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Police and fire

  • Apartment residents flee smoke
    A fire smoked out some residents from their apartments and sent one person to a hospital early Tuesday. The Fort Wayne Fire Department was called about 5:10 a.m.
  • Northbound I-69 reopens in DeKalb after crash
    Northbound Interstate 69 in DeKalb County has reopened after a three-car crash closed both lanes this afternoon, Indiana State Police said.
  • Police warn of potential phone scam
    Someone is calling Kendallville residents and telling them they have won money or a new car. Kendallville police say it’s a potential scam.
Samuel Hoffman | The Journal Gazette
More than 100 people crowd the sidewalk Tuesday in front of the Smoke House Tobacco Outlet on Lafayette Street to honor slain owner Antonio Niño.

Friends, family gather for slain store owner

Samuel Hoffman | The Journal Gazette
José Niño thanks those who gathered Tuesday evening at the store owned by his half brother Antonio Niño, who was killed in a robbery the day before.
Surveillance photo of the gunman released by Fort Wayne police

Tears flowed and horns blared on Lafayette Street on Tuesday night.

Family, friends, customers and passers-by paid tribute to Antonio L. Niño, who was killed during an armed robbery Monday at the tobacco shop he owned.

“I just don’t understand this, … they didn’t have to shoot him like that,” Antonio’s half brother, José Niño, said after a candlelight vigil outside the tobacco shop.

José said Antonio was his “big bro” and helped during some of the most difficult moments in life.

“He was there for me in the most desperate of times,” José said.

Antonio Niño, who recently turned 44, died at a hospital from one or more gunshot wounds after he was found in critical condition at The Smoke House Tobacco Outlet at 2217 Lafayette St., the Allen County Coroner’s Office said.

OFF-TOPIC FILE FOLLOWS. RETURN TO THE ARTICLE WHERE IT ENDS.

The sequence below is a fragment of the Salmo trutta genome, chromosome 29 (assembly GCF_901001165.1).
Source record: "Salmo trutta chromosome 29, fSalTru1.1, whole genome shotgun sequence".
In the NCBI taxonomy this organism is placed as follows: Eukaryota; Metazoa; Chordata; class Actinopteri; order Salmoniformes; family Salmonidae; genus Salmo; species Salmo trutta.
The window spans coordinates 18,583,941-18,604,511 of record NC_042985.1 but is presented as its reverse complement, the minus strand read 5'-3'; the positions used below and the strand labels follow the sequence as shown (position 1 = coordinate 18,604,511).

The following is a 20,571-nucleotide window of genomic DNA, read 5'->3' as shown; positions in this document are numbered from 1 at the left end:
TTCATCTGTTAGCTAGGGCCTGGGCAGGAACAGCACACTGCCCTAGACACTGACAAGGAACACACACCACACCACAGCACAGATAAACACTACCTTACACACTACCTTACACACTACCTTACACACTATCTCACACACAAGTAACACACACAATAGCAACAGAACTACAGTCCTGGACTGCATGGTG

His death is the third homicide this year in Allen County and the second within Fort Wayne’s city limits.

City police are looking for the gunman and released surveillance photos of the man believed to have killed Niño.

Anthony Cronin, Antonio’s nephew, said his uncle’s younger daughter held her father’s hand to the end at the hospital.

Antonio is survived by his wife and three other children.

“He was a great guy, a hard worker and well-respected. You’ve got to be well-respected to be in this neck of the woods,” Cronin said, adding he visited Antonio at the store nearly every day.

Friend and customer Patricia Overholt echoed Cronin’s remembrances of Antonio.

“He would bend over backward to help you,” she said as she held a sign in front of the shop to draw attention to the vigil.

She said Antonio started “with almost nothing” when he decided to buy the tobacco store.

José said he remembers the day five years ago when his brother, who had lived in Fort Wayne since he was 15 years old, asked whether he wanted to join the venture.

One of the many qualities several customers and friends remembered about Antonio was his willingness to let customers pay later for what they needed at the moment.

“He was a good guy, and we’re going to miss him; … look how many people he affected,” longtime customer Huma Lik said as he gestured to the crowd of about 150 who attended the vigil.

He wondered whether the person who committed the “senseless” crime knew Antonio, or at the very least knew his daily routine of straightening up the store just after opening.

Lik was one of many at the vigil who said Antonio would otherwise have never been out from behind the counter.

That act of caution in staying behind the counter came as a result of two prior robberies, Lik said.

“What (the killer) did was beyond wrong; … this violence has to stop,” said Cronin, who’d been there all day with a sign that urged drivers to honk if they’ll miss him.

José, stricken with grief, said his brother was “one of a kind.”

“I’d like to know why they had to do this,” he said.